In my last blog I wrote about the agreements that our words create in the world and how our words become “tools of magic” when we keep these agreements. As promised, today we’re going to discuss what to do when you are out of integrity with your words and have broken your agreement.
First, there is a very important action we can take to maintain integrity of our words without breaking an agreement that we know we can’t keep – communicate immediately. If we made an agreement to have dinner with a friend on Saturday and we find out on Monday that our mom is making a surprise visit for the weekend, we can communicate with our friend and ask if dinner can be rescheduled. This seems fairly obvious to most of us, but I just wanted to clarify that if we change our agreement and both parties are cool with the change, then the agreement is not broken and no trust has been lost.
Note that if you were to call this friend an hour before dinner and say something like, “Um, yeah, so I actually can’t make it to dinner. Can we do it on Tuesday instead?” and her reply was, “Ohhh . . . I guess so,” not only is it unlikely that both parties are truly cool with the change (didn’t you hear the tone in her voice?), it’s also unlikely that your communication truly came from an earnest desire to be a person of integrity. If you truly understood the value of your word, the value of your presence, and the value of trust – both hers in you and yours in yourself – you would probably have (1) made the communication sooner, and (2) apologized for having made an agreement you can’t keep. This communication can still be light and easy.
When we break an agreement – meaning: we didn’t complete the project by the deadline; we didn’t show up when we said we would; we borrowed something, broke it and didn’t replace it; we didn’t pay our bill; etc. – there are three steps to getting back into integrity.
- Fix whatever damage was caused. If you didn’t complete the project, complete it. If you didn’t show up when you said you would, apologize. If you borrowed something and broke it, replace it. If we didn’t pay your bill, pay it. Whatever the repercussions of your broken agreement were, you are responsible for cleaning them up.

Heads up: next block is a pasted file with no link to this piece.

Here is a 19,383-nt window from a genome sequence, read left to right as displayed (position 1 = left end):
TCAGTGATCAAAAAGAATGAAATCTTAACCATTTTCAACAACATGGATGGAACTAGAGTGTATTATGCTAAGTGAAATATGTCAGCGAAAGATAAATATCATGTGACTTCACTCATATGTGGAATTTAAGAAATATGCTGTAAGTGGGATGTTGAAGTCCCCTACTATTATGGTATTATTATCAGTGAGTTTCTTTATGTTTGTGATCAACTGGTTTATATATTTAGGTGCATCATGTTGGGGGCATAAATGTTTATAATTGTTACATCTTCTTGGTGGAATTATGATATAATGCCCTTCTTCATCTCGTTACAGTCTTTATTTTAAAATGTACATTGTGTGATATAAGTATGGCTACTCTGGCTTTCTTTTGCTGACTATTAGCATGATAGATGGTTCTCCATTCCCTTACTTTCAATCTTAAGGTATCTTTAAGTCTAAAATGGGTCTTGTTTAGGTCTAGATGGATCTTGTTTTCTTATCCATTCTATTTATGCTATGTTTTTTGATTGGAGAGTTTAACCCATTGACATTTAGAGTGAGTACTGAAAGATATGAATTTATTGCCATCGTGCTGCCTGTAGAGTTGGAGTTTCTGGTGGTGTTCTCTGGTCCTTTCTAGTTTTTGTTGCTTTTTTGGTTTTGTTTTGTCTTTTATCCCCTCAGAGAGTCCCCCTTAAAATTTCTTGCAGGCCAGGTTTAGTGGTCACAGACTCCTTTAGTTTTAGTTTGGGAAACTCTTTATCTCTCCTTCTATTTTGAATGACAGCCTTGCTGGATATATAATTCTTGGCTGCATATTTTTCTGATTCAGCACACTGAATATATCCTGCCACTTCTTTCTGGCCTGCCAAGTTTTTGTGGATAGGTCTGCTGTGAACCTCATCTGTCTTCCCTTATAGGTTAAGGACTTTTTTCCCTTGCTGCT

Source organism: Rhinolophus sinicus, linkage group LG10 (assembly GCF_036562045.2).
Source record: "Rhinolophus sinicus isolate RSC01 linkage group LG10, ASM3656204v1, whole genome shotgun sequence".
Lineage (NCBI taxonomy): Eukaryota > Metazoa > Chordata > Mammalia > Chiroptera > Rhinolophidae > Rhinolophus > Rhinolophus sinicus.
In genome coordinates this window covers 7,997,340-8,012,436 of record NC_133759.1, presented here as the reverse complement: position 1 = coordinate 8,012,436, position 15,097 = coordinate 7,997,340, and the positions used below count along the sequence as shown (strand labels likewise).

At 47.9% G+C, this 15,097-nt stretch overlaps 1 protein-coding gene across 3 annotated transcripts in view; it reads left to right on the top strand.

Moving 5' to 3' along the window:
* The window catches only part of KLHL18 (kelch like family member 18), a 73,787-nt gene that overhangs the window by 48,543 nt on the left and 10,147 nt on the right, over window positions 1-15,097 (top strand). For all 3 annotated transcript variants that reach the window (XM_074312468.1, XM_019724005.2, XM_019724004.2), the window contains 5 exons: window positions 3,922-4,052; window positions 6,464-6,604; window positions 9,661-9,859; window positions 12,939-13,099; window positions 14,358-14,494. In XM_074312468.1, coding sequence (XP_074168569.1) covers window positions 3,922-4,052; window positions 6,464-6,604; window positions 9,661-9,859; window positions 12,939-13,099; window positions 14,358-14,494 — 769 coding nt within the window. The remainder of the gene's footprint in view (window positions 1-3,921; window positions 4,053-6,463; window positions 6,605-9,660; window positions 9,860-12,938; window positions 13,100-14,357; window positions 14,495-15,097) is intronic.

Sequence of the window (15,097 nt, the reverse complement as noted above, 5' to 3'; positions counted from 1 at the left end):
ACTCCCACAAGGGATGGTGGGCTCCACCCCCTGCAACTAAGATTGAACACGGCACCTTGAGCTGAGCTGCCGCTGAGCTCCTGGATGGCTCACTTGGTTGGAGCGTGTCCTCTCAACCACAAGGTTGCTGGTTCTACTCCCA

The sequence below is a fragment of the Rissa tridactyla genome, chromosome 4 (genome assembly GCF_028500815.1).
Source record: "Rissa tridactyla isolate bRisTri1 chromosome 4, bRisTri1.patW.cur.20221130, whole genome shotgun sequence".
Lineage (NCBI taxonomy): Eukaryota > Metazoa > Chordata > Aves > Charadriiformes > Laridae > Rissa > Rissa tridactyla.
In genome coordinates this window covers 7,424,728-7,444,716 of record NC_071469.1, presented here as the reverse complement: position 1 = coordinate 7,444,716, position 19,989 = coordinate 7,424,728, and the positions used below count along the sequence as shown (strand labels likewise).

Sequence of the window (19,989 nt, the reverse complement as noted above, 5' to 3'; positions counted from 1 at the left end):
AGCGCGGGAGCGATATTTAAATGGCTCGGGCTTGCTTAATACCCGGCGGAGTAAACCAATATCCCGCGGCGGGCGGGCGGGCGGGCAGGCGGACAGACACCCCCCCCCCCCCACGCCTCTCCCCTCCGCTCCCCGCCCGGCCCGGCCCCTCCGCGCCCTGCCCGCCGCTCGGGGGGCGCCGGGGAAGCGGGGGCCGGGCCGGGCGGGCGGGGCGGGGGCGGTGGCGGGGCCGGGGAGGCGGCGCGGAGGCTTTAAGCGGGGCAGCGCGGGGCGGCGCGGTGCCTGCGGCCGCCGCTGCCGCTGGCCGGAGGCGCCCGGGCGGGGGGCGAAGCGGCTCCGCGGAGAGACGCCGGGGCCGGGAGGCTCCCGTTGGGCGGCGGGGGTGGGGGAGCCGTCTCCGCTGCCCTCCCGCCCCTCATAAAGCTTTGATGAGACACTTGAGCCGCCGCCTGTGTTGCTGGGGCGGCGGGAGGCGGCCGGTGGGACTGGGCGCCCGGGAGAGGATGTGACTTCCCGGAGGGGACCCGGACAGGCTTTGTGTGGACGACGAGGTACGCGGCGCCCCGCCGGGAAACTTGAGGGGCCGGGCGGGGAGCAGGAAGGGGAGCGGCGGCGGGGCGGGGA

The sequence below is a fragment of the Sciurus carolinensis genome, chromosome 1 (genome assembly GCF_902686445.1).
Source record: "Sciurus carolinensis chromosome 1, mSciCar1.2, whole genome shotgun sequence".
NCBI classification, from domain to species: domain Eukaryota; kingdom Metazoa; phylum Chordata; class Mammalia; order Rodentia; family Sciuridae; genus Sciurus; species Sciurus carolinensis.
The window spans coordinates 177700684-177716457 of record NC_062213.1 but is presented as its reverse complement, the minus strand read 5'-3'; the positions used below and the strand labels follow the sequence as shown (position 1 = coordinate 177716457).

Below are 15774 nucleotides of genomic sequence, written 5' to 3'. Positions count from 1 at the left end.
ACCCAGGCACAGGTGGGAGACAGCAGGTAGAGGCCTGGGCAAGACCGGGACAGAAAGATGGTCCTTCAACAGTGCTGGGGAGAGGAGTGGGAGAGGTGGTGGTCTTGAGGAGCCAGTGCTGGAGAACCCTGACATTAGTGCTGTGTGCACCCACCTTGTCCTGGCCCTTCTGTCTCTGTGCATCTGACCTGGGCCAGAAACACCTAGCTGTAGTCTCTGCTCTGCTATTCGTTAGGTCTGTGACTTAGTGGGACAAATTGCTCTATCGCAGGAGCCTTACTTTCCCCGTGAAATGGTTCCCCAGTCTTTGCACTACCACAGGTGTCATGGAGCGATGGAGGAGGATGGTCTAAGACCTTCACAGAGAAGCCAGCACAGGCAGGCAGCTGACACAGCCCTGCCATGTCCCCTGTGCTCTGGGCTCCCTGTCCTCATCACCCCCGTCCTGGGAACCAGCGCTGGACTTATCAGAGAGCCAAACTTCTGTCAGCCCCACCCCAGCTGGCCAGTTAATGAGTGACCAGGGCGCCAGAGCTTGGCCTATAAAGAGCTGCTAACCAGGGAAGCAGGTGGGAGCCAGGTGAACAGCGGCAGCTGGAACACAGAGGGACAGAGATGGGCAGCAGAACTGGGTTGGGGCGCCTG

- Re-establish trust. When you break an agreement, trust is lost – your own trust in yourself and others’ trust in you. You have demonstrated to another that you can’t be trusted to complete the project, show up, borrow things, pay your bills, or whatever. And, you have given yourself the message that you can’t be counted on to do what you say you’re going to do. You must re-establish trust in yourself and demonstrate your trustworthiness to the other person. This is done with an extraordinary gesture that enhances the relationship. Go above and beyond. It is important that this gives you the experience of gaining trust and that it demonstrates your commitment to putting the relationship back in order.
- List all the ways in which you totally rock! You don’t necessarily have to do this exercise every time you break an agreement, but you should do it at least once. It’s especially important if you’re a serial agreement-breaker, since you have two big things undermining your sense of self-worth. First, you don’t really, truly understand that you matter. Second, you have amassed a large body of evidence that says you won’t necessarily do what you say you’re going to do. Write down all of the ways in which you bring value to your relationships and the world. Breaking agreements undermines the expression of this value. Integrity supports it.
Once you’ve completed this 3 step process you will be back in the game and ready to make magic and serve others. Also, it doesn’t matter if you broke an agreement yesterday or ten years ago – cleaning it up now creates so much trust and freedom in your life, it is worth the effort! In the comments below I’d love to hear about an experience that you have had with these steps to getting back into integrity with your word.
Briana Borten, Founder of The Dragontree and Co-Founder of Imbue Pain Relief Patch